After a few years I moved to Adult Reference and added Volunteer Coordinator to my responsibilities. I also backed up the Circulation Department with checking in and out books, taking fines and issuing new cards. I started doing adult programming, the adult summer reading program and publicity.

I learned so much as a paraprofessional that I use every day as a librarian. Some of the important things are the most basic; shelving books helped me to know the collection better. While working at the Information Services Desk I can recommend and find needed items more quickly than someone who hasn’t spent hours in the stacks. Knowing how to issue a card, take a payment for a fine and check in and out books is important because even though I am no longer responsible for these tasks at times I am responsible for people that do them.

Customer service is also something that I learned on the job. To fine tune the reference interview and discover that a library customer that asked for the medical section really needs books and local information on the support for Alzheimer caregivers, is vital. A series of gently asked questions allows the information services professional to narrow down what the customer is looking for and then help them locate it. To read a customer’s face and follow with the next question is a skill learned on the job.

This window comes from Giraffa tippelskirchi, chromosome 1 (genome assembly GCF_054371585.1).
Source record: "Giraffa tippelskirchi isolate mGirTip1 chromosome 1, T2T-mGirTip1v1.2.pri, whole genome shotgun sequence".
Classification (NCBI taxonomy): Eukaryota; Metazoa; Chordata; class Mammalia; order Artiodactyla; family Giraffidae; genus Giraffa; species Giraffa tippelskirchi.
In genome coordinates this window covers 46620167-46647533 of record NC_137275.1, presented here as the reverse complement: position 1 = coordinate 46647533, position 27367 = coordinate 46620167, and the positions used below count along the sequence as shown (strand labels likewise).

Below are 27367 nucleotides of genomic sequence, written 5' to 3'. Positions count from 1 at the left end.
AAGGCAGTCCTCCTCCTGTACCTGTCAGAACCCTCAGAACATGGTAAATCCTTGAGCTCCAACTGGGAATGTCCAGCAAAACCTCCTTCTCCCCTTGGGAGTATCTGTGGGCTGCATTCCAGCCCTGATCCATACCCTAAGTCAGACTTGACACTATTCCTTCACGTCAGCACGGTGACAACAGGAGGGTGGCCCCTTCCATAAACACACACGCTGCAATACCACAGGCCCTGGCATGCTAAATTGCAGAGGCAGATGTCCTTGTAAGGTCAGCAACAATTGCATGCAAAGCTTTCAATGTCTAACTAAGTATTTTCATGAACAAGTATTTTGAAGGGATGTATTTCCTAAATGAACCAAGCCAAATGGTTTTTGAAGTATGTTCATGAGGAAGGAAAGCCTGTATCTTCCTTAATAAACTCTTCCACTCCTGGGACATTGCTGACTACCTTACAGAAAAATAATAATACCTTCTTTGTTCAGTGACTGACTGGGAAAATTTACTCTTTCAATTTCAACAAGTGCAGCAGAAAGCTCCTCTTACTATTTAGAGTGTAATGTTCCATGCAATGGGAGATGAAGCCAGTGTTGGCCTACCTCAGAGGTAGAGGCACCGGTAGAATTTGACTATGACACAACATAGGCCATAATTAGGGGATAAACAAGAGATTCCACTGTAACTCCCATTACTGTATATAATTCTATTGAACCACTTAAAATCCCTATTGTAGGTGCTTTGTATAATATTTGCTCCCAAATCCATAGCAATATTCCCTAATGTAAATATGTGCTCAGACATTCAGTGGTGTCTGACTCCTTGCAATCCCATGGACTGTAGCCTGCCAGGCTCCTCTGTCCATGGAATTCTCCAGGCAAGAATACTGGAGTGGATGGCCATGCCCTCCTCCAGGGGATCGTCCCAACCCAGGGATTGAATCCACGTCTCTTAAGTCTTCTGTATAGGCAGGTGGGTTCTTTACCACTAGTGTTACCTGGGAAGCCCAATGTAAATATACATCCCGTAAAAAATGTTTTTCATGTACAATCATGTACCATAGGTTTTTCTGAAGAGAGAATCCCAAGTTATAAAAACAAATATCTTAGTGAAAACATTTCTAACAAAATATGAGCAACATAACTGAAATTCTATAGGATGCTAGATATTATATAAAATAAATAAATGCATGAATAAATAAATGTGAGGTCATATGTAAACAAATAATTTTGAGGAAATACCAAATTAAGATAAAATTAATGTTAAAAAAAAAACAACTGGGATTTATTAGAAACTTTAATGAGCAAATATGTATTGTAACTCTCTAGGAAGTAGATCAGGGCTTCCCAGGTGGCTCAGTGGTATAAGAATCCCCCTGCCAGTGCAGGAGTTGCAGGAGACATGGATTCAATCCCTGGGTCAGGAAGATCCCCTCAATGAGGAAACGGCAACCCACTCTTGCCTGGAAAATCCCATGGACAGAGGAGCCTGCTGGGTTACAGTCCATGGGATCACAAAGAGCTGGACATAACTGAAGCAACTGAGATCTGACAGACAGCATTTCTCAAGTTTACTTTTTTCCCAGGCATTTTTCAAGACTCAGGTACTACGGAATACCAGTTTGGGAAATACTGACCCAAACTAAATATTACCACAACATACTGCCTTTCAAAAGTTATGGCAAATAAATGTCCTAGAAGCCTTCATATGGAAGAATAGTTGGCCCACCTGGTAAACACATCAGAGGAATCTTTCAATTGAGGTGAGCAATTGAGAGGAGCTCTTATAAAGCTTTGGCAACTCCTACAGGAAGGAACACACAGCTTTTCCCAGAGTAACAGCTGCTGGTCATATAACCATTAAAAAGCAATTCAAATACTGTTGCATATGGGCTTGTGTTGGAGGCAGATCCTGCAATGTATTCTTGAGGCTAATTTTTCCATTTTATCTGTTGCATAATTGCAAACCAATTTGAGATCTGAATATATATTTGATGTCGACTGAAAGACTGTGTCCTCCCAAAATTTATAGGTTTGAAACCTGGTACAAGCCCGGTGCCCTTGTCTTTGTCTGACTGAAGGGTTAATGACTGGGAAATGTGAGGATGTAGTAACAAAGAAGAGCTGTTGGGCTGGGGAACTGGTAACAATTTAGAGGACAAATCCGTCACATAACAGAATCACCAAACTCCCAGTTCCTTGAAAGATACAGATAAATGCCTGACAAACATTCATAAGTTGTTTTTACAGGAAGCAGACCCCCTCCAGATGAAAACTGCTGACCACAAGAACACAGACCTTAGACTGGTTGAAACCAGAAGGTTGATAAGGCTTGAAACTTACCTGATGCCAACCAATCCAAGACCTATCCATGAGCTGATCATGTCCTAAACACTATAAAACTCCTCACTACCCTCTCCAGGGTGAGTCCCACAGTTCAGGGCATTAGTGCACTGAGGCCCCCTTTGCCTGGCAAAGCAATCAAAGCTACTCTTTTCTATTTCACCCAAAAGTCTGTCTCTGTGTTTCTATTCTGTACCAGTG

I feel that my time as a paraprofessional is critical to my development as a librarian. Currently I am an Information Services Manager at the Cumberland County Library System in Fayetteville, North Carolina. Understanding the jobs of my staff because I worked in these positions helps me to support them in developing their library skills and shaping their careers.

My journey to a Master’s in Library Science began in 2003 when I enrolled at Texas Women’s University – an excellent program. I chose the online option as I continued to work while attending school. This allowed me to contribute more fully to the class discussions as I was speaking from real work experiences. I graduated in 2005 with a 4.0 and find that by melding my paraprofessional and professional library experiences I am better qualified to support my staff and co-workers and to serve the public.